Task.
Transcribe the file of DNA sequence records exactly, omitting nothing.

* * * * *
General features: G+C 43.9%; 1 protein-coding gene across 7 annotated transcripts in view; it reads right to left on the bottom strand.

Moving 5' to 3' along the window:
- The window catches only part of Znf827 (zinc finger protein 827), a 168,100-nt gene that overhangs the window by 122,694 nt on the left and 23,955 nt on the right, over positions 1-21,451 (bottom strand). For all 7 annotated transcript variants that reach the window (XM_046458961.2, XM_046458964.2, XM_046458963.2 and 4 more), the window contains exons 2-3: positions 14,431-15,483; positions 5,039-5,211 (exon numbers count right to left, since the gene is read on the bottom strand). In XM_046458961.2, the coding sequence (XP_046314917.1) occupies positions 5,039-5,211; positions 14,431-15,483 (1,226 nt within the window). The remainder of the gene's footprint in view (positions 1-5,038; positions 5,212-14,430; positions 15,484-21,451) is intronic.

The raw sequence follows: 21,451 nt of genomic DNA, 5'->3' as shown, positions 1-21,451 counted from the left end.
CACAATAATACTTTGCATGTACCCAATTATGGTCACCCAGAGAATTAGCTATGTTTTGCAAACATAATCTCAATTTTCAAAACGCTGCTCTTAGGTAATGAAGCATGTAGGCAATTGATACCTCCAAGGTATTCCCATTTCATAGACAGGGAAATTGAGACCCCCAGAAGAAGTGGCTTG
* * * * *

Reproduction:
General features: G+C 43.9%; 1 protein-coding gene across 7 annotated transcripts in view; it reads right to left on the bottom strand.

Moving 5' to 3' along the window:
- The window catches only part of Znf827 (zinc finger protein 827), a 168,100-nt gene that overhangs the window by 122,694 nt on the left and 23,955 nt on the right, over positions 1-21,451 (bottom strand). For all 7 annotated transcript variants that reach the window (XM_046458961.2, XM_046458964.2, XM_046458963.2 and 4 more), the window contains exons 2-3: positions 14,431-15,483; positions 5,039-5,211 (exon numbers count right to left, since the gene is read on the bottom strand). In XM_046458961.2, the coding sequence (XP_046314917.1) occupies positions 5,039-5,211; positions 14,431-15,483 (1,226 nt within the window). The remainder of the gene's footprint in view (positions 1-5,038; positions 5,212-14,430; positions 15,484-21,451) is intronic.

The raw sequence follows: 21,451 nt of genomic DNA, 5'->3' as shown, positions 1-21,451 counted from the left end.
CACAATAATACTTTGCATGTACCCAATTATGGTCACCCAGAGAATTAGCTATGTTTTGCAAACATAATCTCAATTTTCAAAACGCTGCTCTTAGGTAATGAAGCATGTAGGCAATTGATACCTCCAAGGTATTCCCATTTCATAGACAGGGAAATTGAGACCCCCAGAAGAAGTGGCTTG